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Find Your Family - Using Family Photos

Article Date: 
22 July, 2011 (All day)

 

Over the past two weeks I have looked at many family photos as we prepared for my mother-in-law’s funeral, and it reminded me of all the clues that are hidden inside each photograph.  Many times we inherit or are sent photos by other family members.  Most of the time there is no indication of who is pictured in the photo or how they are related.  Sometimes one or two individuals are known, but the rest are a mystery.  There are many things inside photos that can help to date them, provide clues to where they were taken, and tell who is contained in the photographs.

The details in the photograph can provide clues.  Look at the type of clothing worn by those in the picture.  A trip to the local library may help in identifying the fashions at certain times.  If the individual is wearing a uniform it can reveal many different hints.  Uniforms  often point to a particular date.  They can also lead you towards military records to find more information.  You can also look for sports uniforms.  The uniforms themselves have changed over the years and clues to a date may be evident.  If a sports uniform is present it may also be fruitful to look in the local newspaper at the time.  Often those involved in sporting activities are featured in local newspapers.

Products pictured in photos can also be helpful.  The labels on items can identify a time frame in which that design was used.  The make and model of cars pictured in photos will likely pinpoint to within a decade the date of a photo.   There may also be signs present in the photo that can pinpoint a location and help to identify a date.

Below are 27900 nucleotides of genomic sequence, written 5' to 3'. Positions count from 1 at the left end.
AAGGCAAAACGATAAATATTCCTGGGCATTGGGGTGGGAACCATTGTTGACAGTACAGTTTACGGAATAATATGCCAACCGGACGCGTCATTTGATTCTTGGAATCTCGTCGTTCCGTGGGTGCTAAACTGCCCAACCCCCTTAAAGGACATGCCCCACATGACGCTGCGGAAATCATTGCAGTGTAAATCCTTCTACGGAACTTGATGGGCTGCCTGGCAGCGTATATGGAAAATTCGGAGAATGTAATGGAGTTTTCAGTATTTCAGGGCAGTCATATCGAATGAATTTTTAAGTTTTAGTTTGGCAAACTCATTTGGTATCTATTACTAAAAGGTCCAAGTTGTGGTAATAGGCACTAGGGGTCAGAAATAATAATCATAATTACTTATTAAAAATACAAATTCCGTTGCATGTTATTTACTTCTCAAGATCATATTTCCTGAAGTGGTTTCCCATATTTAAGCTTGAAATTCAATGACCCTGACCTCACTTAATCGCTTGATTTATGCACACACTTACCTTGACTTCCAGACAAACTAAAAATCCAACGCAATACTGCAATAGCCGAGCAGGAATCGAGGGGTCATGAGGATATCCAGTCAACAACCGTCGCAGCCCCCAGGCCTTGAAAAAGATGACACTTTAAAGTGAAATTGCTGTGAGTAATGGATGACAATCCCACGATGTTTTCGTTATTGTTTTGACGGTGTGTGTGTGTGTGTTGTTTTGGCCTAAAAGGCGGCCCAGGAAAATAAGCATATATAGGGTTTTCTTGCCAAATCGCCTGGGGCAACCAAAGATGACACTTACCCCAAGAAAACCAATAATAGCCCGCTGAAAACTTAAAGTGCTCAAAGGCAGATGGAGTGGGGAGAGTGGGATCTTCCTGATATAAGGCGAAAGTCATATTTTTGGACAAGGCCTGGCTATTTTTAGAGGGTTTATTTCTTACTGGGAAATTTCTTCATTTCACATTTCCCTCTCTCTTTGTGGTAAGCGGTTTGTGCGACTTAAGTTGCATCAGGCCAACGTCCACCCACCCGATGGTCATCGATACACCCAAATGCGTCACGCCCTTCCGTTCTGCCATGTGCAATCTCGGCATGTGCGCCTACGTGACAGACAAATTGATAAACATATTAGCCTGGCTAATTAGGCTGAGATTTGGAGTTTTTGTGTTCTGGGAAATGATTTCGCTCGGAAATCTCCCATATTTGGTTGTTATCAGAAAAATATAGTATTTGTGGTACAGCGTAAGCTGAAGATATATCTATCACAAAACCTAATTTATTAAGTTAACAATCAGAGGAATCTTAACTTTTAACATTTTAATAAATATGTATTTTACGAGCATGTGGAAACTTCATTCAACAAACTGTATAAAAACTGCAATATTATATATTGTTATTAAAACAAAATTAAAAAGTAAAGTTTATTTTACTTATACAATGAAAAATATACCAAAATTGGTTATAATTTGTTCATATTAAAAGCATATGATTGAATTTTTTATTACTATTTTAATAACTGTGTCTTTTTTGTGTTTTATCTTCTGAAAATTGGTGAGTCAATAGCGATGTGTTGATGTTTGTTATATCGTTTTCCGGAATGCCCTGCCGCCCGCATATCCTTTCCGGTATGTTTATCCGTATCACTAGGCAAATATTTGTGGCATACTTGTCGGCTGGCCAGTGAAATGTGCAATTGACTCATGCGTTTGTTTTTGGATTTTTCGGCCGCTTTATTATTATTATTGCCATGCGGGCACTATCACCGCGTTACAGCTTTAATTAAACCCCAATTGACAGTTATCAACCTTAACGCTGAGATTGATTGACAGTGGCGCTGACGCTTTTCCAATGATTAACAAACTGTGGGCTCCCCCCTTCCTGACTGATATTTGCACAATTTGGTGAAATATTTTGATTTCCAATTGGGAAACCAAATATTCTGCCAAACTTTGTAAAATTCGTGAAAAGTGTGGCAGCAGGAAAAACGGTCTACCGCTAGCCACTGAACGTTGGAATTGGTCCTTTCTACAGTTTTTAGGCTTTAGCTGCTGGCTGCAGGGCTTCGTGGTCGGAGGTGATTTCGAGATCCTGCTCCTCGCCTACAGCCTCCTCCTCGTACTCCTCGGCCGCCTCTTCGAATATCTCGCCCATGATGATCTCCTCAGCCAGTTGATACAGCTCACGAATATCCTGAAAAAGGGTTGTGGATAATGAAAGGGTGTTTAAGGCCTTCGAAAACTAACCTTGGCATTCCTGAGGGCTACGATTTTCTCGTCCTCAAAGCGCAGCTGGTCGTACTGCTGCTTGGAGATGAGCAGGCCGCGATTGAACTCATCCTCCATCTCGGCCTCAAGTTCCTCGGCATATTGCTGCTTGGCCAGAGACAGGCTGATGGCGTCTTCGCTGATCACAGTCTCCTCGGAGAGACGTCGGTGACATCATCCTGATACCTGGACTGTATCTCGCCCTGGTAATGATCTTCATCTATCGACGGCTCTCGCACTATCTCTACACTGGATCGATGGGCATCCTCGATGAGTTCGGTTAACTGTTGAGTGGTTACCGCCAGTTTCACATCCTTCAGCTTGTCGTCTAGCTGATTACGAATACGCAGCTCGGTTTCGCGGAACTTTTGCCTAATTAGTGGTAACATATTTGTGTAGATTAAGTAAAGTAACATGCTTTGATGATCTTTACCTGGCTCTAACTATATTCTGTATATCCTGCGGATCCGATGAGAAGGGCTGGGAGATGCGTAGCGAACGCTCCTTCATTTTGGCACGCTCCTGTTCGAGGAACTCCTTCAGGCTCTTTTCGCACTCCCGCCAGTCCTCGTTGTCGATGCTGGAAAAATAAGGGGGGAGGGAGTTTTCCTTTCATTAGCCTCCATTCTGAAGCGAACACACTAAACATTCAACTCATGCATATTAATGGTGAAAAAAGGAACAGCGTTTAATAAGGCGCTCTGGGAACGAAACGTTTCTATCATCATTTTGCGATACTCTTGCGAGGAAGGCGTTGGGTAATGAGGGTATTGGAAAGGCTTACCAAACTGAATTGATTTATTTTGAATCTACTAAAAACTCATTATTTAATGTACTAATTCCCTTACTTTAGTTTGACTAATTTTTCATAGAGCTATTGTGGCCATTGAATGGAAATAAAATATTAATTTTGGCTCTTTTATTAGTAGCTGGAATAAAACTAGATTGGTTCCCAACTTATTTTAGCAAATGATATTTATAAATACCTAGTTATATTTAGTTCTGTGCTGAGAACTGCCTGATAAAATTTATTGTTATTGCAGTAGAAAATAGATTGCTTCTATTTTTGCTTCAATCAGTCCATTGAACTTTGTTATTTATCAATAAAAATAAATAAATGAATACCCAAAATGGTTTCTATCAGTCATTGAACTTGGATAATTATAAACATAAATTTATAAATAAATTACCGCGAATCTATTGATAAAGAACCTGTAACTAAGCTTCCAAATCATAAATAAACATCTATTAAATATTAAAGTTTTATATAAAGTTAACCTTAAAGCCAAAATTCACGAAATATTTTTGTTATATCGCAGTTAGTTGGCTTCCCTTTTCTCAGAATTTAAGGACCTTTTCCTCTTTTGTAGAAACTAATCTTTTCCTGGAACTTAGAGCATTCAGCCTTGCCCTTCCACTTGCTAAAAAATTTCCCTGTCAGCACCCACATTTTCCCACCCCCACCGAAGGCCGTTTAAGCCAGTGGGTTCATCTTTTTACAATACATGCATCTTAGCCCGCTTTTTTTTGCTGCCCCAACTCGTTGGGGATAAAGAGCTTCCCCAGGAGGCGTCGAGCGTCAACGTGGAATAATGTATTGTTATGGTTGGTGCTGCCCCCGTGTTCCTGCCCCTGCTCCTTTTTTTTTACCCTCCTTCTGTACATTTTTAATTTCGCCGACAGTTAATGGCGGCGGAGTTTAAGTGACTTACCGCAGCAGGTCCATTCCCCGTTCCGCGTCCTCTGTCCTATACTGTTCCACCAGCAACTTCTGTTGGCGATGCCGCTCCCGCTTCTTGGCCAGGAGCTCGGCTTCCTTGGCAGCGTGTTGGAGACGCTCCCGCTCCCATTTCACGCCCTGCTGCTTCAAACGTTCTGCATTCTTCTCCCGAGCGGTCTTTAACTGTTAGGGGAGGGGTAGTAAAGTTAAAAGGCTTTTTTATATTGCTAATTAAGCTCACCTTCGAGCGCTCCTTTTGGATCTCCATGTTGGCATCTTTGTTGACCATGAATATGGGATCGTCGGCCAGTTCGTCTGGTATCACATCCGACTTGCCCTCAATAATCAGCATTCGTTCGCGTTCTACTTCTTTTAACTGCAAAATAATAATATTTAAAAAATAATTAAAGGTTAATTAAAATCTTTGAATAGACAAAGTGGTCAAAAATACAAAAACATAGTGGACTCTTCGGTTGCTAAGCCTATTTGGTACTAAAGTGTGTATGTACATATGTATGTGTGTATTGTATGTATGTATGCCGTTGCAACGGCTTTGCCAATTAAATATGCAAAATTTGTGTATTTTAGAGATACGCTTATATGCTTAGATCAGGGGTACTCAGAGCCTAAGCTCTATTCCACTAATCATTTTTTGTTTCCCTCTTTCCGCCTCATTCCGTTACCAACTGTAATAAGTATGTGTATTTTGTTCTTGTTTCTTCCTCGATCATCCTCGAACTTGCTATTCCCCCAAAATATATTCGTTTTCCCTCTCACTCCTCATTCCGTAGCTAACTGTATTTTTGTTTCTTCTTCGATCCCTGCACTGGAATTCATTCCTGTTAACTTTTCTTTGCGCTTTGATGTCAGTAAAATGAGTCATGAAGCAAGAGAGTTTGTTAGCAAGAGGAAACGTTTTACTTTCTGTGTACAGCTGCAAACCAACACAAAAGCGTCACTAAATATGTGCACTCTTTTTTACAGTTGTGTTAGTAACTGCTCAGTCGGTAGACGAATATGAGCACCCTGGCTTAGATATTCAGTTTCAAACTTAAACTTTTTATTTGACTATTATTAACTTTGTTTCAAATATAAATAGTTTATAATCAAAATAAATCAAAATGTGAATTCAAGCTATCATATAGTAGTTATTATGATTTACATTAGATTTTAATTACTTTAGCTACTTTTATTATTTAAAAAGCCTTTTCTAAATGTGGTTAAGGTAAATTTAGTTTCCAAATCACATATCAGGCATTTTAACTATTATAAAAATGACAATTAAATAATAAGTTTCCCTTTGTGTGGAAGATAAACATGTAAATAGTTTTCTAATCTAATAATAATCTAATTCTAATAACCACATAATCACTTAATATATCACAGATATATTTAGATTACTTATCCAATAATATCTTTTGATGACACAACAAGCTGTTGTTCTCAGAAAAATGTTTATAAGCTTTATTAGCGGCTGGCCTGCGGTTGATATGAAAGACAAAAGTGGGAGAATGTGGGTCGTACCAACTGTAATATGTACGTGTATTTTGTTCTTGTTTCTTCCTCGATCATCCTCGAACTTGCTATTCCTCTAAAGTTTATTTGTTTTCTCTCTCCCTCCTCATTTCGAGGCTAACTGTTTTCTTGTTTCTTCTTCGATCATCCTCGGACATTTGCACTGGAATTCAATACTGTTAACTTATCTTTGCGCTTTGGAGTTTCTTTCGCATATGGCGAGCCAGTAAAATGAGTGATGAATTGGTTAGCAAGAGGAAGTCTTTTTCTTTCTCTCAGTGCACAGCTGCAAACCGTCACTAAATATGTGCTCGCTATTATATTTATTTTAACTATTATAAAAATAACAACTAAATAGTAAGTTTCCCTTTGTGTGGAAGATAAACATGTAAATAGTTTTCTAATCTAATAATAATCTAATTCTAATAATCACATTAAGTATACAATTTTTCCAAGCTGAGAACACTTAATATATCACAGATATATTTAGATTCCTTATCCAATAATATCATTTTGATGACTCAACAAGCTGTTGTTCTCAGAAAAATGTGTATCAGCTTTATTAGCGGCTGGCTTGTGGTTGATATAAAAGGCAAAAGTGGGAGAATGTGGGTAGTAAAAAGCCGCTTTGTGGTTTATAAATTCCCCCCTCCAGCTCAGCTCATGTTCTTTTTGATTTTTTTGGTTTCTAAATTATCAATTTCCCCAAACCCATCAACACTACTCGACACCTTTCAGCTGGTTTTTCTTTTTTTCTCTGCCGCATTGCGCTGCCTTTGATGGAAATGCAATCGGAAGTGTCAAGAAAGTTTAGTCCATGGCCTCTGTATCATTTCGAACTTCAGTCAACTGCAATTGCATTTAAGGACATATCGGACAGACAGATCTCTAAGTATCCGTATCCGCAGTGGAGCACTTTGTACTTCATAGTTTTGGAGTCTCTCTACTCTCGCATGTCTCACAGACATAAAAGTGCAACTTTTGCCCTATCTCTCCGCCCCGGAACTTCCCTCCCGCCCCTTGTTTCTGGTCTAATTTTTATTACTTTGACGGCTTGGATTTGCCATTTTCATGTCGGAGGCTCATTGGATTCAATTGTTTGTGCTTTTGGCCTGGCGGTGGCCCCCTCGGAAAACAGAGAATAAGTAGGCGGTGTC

Many photographers place their name on the photo, either on the front or the back.  Researching the photographer using business directories from that time can give a clue to when the photograph was taken.  It can also provide clues as to the location of the photo.

When determining who is in a photograph, start from what you know.  Often families are grouped together within photographs.  Photographs are also often taken at family events.  Weddings can provide both evidence of who was living and of family members. They may also date both the wedding and the photograph.  The same is true of graduations, deaths, and other significant events.  The individuals pictured will be placed at a particular place and time, and that may help with your research.  You may also identify family members that you didn’t know existed and this can provide clues to add family members not previously known.  When death dates are not known, a family member can be validated as still at a point in time  from a photo.

As you review the information on historical photographs, some ideas on how to improve your photographs for future generation may arise.  Recording the dates of photographs and who is pictured in them is extremely important to your descendants.  The ability to identify individuals in photographs is often lost in one generation.  Label your photos!  It is also very useful to label the location and date.  Writing on the back of the photo is very useful since photos are often taken out of the books where they are captioned.

Photos are an invaluable genealogical asset that bring to life our family members, give many genealogical clues, and provide richness to the family history experience that few documents provide.  Take time with your family, your parents, and grandparents to label and identify photos.  The legacy you leave to your children will be immeasurable.